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Accepted Scientific Name: Myrtillocactus geometrizans (Mart.) Console
Boll. Reale Orto Bot. Palermo 1897, 10.
Origin and Habitat: Garden origin (Nursery produced cultivar). The original natural habitat of this species is northern central Mexico down to Oaxaca.
Myrtillocactus geometrizans (Mart.) Console
Boll. Reale Orto Bot. Palermo 1897, 10.
- Myrtillocactus geometrizans (Mart.) Console
- Cereus geometrizans Mart. ex Pfeiff.
- Cereus pugioniferus Lem.
- Myrtillocereus geometrizans (Mart.) Frič & Kreuz.
- Myrtillocactus geometrizans f. cristatus variegatus hort.
- Myrtillocactus geometrizans f. cristatus hort.
- Myrtillocactus geometrizans var. grandiareolatus (Bravo) Backeb.
- Myrtillocactus geometrizans var. pugionifera Console
- Myrtillocactus pugionifer (Lem.) A.Berger
- Myrtillocereus geometrizans var. pugionifer (Console) Frič & Kreuz.
- Myrtillocactus geometrizans f. variegatus hort.
ENGLISH: Variegated Blue Flame, Variegated Blue Candle, Variegated Blue Myrtle cactus
ITALIAN (Italiano): Mirtillocactus variegato
Description: The classical Myrtillocactus geometrizansSN|8050]]SN|8050]] ( a.k.a. “Blue Candle Cactus”) is a highly branched columnar candelabra like tree cactu swith very characteristic waxy blue stems growing closely together. In nature grows up to 4.5 m tall, with the crown reaching up to 5 m in width.
Variegated form (forma variegata): The variegated cultivars Myrtillocactus geometrizansSN|8050]]SN|8050]] f. variegatus has sectors, patches or stripes with distinct shades of yellow. A very few variegated plants sprout unpredictably time by time among normal green seedling and are very rare. Plants with variegated stems are often attractive and highly prized. It seems to be a pretty variable plant with several and variously coloured clones.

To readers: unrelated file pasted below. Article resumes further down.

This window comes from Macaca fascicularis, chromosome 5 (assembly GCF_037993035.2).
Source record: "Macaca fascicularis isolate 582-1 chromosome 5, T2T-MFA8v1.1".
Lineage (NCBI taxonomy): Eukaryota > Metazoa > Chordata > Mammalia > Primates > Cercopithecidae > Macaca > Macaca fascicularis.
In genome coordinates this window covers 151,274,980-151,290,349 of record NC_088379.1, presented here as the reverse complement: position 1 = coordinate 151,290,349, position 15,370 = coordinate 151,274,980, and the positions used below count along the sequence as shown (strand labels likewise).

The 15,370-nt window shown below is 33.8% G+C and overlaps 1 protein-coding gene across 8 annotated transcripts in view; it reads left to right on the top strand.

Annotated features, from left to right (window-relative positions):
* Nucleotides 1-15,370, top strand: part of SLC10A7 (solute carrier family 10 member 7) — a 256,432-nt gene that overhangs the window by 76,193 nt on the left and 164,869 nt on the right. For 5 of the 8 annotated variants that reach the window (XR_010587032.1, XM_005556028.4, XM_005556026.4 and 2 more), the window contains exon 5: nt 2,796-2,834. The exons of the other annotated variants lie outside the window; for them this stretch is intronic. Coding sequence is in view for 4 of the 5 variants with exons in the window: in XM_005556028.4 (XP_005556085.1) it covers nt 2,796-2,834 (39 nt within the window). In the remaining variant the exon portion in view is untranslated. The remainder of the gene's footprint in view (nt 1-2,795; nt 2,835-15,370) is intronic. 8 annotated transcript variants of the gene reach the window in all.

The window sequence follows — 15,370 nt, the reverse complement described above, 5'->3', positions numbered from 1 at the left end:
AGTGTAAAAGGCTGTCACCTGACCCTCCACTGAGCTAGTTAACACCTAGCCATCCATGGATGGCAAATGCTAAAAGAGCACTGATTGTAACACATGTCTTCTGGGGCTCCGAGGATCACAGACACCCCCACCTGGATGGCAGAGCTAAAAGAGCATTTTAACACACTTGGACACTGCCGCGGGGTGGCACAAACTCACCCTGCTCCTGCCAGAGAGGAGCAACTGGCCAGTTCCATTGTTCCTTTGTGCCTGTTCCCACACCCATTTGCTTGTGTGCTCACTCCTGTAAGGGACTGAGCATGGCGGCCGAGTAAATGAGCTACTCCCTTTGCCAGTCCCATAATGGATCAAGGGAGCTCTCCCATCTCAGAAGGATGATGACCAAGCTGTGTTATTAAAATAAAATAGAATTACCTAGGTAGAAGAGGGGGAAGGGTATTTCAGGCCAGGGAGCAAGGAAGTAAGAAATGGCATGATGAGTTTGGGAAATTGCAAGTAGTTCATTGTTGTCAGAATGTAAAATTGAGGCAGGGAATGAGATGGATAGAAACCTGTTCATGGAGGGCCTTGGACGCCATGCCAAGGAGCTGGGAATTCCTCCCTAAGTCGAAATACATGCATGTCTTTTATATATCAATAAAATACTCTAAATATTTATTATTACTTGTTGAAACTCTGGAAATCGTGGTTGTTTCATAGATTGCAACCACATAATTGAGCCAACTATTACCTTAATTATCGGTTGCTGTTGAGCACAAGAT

Stems: Glaucous (blue grey) with sectors, patches or stripes with distinct shades of yellow. Up to 4-8 cm thick. They have 5-8 ribs with areoles about 2.5 cm apart.
Spines: Each areole may have up to 5-9 spines, but generally they have 3-5 spines about 5-12 mm long but not awful.
Flowers: Rather smaller (2.5-3.7 cm) in relation to stem, greenish white.
Blooming season: March. Starts blooming when it is about 60 cm tall.
Fruit: Very sweet, edible, dark red, oblong fruits 8-20 mm in diameter.
Subspecies, varieties, forms and cultivars of plants belonging to the Myrtillocactus geometrizans group
- Myrtillocactus geometrizans (Mart.) Console: It is a blue grey highly branched columnar candelabra like tree cactus that creates a dense growth of stems growing closely together. In nature grows up to 4.5 m tall, with the crown reaching up to 5 m in width.
- Myrtillocactus geometrizans f. cristatus variegatus hort.: has yellow ribs contrasting nicely with the underlying glaucous-blu epidermis. It forms a stable architectural crest with subsequent fan-like growth just clustering over one another.
- Myrtillocactus geometrizans f. cristatus hort.: (a.k.a. Dinosaur Back Plant) it is an interesting waxy blue cactus that forms a tree-like trunk which has a tendency to fan out clustering over one another.
- Myrtillocactus geometrizans f. variegatus hort.: has sectors, patches or stripes with distinct shades of yellow.
- Myrtillocactus geometrizans cv. Fukurokuryuzinboku: Its vernacular English names "Breast Cactus" or "Titty Cactus" comes from the particular shape of the tubercled ribs that resemble women breasts.